Whatever you do, you need to know what you want. Identify your passions, know your talents, and have a plan in place to capitalize from them. If you can’t identify those three things you have some work to do before worrying about college.

Bottom line: If you don’t know what you want to go to college for then DON’T GO!

Share your thoughts. I’d love to hear from you.

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How Do You Choose A Major?

 

College

Choosing a major can be an exciting and nerve wracking time, but the earlier you start thinking about it the better.   I would encourage you to think about it slightly differently than most of your fellow students.

The normal thought process:

“I know I need to go to college.  That means I need to pick a major soon, or I could just go undeclared. But, what major should I choose? Should I pick something that has a lot of options so I can figure it out later? There’s no way that I’m going to know now what I want to do for the rest of my life so I probably should go general and focus on something later when I have a better idea of what I want to do. By the time I graduate college I should have a good idea of what that is.”  

The weird thought process:

“Where do I want to be in 5 years? What job do I want to have or what business do I want to be running? What do I what my life to look like? How much money do I want to be making? What do I need to do to get there?  Is spending money on college absolutely necessary for me to get there? Will the return on investment be worth it? If it is then what do I need to know or what degree is required for that position?”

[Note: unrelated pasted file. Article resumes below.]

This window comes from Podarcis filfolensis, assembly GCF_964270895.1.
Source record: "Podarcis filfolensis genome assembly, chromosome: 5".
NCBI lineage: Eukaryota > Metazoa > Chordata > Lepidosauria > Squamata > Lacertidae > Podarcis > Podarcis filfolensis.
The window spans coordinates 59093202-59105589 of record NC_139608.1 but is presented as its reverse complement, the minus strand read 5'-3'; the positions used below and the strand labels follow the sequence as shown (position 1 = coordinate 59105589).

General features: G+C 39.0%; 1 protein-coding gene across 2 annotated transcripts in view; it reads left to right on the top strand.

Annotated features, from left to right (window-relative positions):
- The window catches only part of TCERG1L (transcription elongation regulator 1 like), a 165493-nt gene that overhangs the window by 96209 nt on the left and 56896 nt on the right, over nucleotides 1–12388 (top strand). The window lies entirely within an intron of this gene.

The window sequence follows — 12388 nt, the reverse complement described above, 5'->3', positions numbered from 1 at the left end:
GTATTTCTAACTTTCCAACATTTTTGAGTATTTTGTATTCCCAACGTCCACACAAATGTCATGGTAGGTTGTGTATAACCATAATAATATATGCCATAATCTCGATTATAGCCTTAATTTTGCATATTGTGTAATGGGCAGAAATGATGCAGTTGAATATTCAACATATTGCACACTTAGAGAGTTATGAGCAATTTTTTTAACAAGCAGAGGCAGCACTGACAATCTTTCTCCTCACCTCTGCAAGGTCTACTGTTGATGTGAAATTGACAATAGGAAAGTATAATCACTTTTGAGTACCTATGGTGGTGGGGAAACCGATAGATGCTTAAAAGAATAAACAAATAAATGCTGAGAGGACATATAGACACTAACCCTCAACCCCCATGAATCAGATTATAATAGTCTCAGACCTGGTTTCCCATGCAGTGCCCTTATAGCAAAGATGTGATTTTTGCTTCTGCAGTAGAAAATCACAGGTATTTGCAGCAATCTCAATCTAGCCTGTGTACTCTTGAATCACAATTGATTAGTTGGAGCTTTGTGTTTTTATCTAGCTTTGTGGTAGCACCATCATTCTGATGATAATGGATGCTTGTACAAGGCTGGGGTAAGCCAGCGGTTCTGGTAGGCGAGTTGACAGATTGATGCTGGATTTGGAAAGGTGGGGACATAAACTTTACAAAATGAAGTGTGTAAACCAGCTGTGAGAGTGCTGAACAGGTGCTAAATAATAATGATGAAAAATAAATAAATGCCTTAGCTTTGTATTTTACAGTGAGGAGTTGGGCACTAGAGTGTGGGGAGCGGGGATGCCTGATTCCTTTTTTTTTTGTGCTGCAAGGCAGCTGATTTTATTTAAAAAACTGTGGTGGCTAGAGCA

The fundamental difference between the two thought processes is that one starts with where you are and looks forward. The other starts with where you want to be and looks backwards. The latter is significantly more effective. Hindsight is 20/20 after all; and though you are not actually looking in hindsight you are effectively doing the same thing.

Colleges are a lot like car lots.  Some people go without knowing what they want. They see a lot of pretty shiny cars and after a little time with a good salesman they find themselves in a brand new sports car. It’s fun and exciting at first, but usually ends with buyer’s remorse. It all happened so quickly! They realize about 6 months, and 6 car payments later, that maybe they should have researched a little better.

The people who leave the car lot the happiest are those who knew what they wanted before they ever got there. It’s simple for them. They walk on the lot; look and see if the dealer has the car they want within the price range they set, if not they leave. If it does, then they buy it. Simple. Smart. Weird.

You need to know beforehand what you want.  The colleges you apply for should be based on what major you have chosen and the major you have chosen should be based on what your career is going to be.  Start with the end goal in mind and work backwards looking at everything you need to do along the way to get there.

Passion, Talent, and Economic Model:

The major you choose should absolutely be something you are passionate about, have some level of talent at, and have a clear plan to make money with.  It has to be all three. I’ll say that again. It has to be all three.  It doesn’t matter how much you love art history, if you don’t a have a legitimate plan in place to make money with it don’t major in it.  If you stink at math going into college, don’t major in accounting hoping you’ll get better; and no matter what you do, don’t choose a major based on what you think will be most profitable unless you really like the respective field.

Remember:

A fulfilling and profitable vocation is made up of three things: passion, talent, and an economic model. Before you even think about choosing a major, you need to have a plan for your future career path that addresses all three of those areas.